Conversations in a Grocery Store

Soldotna is not very diverse in the traditional sense of the word, but come summer, the RVs and passenger planes bring in people from all over the world, and I think, I should always live in a state that can be its own brand name—Alaska, Florida, Hawaii, probably not Delaware or Oklahoma. I think there’s a ratio to be deduced between how far one has traveled and how many ball caps that say “Alaska!” are in his grocery cart. Now that the motor homes have motored north despite cataclysmic gas prices, I know something about myself I didn’t know a month ago. I love tourists. I love that they think where I live is a kind of promised land with gilled manna swimming through the waterways.

Clara loves accents and foreign languages, and yesterday a man from Switzerland gets her giggling with his heavily consonantal Swiss-German. She, a connoisseur of body language and good intentions, understands that he is friendly and talking about fish. In fact, he points to his spread of groceries and says, “Fishing red sockeye on Russian,” as if that explains the strange combination of prosciutto and gummy bears.

Ordinarily, my conversations in the grocery store line more closely resemble this:

Older woman with more coupons than me: “How old is your baby?”

Me: “She’s 15 months. Kinda small for her age.”

Woman: “My grandbaby lives in Washington, so I never see her.”

Me: “Yeah, we’re all kinda displaced up here.”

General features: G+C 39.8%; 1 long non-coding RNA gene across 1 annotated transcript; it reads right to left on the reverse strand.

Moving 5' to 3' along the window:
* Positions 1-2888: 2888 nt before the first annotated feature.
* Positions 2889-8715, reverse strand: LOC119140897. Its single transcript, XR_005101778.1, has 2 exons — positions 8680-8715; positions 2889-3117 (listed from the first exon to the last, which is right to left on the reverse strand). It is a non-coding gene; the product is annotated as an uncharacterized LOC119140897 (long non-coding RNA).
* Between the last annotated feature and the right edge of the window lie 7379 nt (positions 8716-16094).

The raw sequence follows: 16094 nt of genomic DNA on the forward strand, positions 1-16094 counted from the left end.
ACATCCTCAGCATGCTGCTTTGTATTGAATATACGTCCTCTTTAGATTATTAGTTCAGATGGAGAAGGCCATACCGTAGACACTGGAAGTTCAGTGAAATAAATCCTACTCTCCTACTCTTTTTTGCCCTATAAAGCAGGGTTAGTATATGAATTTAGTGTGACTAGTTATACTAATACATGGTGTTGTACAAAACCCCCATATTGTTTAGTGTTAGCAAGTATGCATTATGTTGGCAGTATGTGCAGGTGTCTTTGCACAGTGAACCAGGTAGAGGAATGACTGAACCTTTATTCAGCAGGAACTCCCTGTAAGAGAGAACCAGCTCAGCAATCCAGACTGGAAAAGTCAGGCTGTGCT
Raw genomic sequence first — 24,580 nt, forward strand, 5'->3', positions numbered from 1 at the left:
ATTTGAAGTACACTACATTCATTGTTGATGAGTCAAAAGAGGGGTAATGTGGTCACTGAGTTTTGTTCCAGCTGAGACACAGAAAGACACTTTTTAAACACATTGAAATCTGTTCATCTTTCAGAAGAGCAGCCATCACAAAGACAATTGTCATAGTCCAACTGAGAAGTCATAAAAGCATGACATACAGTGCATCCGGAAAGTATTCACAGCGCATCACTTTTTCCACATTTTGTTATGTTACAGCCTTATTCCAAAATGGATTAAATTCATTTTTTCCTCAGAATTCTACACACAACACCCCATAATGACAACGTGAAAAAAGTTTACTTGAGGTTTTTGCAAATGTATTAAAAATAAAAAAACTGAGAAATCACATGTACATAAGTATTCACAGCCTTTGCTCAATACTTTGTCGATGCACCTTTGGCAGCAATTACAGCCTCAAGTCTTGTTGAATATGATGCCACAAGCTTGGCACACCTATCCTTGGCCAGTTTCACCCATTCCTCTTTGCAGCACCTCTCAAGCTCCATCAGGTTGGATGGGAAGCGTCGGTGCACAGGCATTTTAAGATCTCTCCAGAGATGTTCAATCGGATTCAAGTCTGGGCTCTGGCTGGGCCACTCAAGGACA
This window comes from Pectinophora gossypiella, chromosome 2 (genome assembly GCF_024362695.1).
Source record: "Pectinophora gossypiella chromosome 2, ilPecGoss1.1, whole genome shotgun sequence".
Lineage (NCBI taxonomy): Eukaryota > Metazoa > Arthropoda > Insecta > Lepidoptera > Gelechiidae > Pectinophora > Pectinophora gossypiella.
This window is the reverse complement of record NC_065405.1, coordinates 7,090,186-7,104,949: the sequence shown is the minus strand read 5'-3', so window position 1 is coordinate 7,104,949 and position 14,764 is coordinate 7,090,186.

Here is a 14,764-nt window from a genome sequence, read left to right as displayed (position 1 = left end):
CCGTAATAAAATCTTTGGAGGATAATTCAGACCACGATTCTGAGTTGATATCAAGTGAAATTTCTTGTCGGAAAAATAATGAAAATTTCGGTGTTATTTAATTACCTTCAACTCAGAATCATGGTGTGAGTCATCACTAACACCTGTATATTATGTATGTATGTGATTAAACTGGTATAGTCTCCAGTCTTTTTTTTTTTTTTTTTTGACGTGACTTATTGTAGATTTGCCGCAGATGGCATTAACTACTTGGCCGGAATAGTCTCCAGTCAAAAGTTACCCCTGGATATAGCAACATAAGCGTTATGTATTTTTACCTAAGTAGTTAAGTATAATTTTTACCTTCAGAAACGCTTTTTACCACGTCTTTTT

Woman: “I went to visit last spring and she wouldn’t let me hold her.”

Then Clara waves or reaches for the woman, this time hearing sadness in the woman’s body language, and it reminds me of how I feel in church when all the super nice ladies let Clara yank their jewelry just to keep her happy during “Crown Him with Many Crowns.” I think, you are so nice, but I wish you were my mom. Or, I wish you were Aaron’s mom. One of these ladies, Rosanne, and her husband Larry had their stuff packed and their house nearly sold so they could move to Oregon to be with their grandkids. At the last minute, they decided to stay. She told me they’ve been here 35 years, that this was their home.

I don’t know what 35 years in one place feels like, but I know that until the tourists come to town and help remind us why we’re all here, most of us are holding other people’s children, or letting other people hold our own, and feeling a mix of deep affection and heartbreak because they remind us so much of the ones we love.

So when there is so much emotional conflict even among the two-for-one Hershey bars and celebrity gossip, I can’t help but think about where I am and where I’m going. Neither can my mom, who yesterday reminded me that eventually it will get awfully pricey to travel as a family. But yesterday, the sun was shining and I was living in the most vivid, quiet, clean, expansive place on earth. I told her to call me again when it was raining. She said she’d keep an eye on the weather report.

To celebrate the sun, we took another kayak ride down Moose River. Clara slept in my arms, and Aaron got a little sunburned. Days like this happen once a year, I hear.

Here are some shots from the day:

June 2011 004

There’s something so beautiful about symmetry.

June 2011 006

Almost asleep.

June 2011 010

One happy guy.

June 2011 014

It’s not an Alaskan summer until Aaron has his annual baptism by glacial runoff.

June 2011 015

I gave it some thought. It doesn’t get any better than this.

1 Comment

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One response to “Conversations in a Grocery Store

  1. Nancy Moore

    Sherry, I can feel the conflict. Sounds like your mom is using the same tactic that I’ve used with Aaron: the expense of flying a family southward. I can’t wait to see you and Alaska. I’ve got to experience the magnetic pull Alaska has for you.

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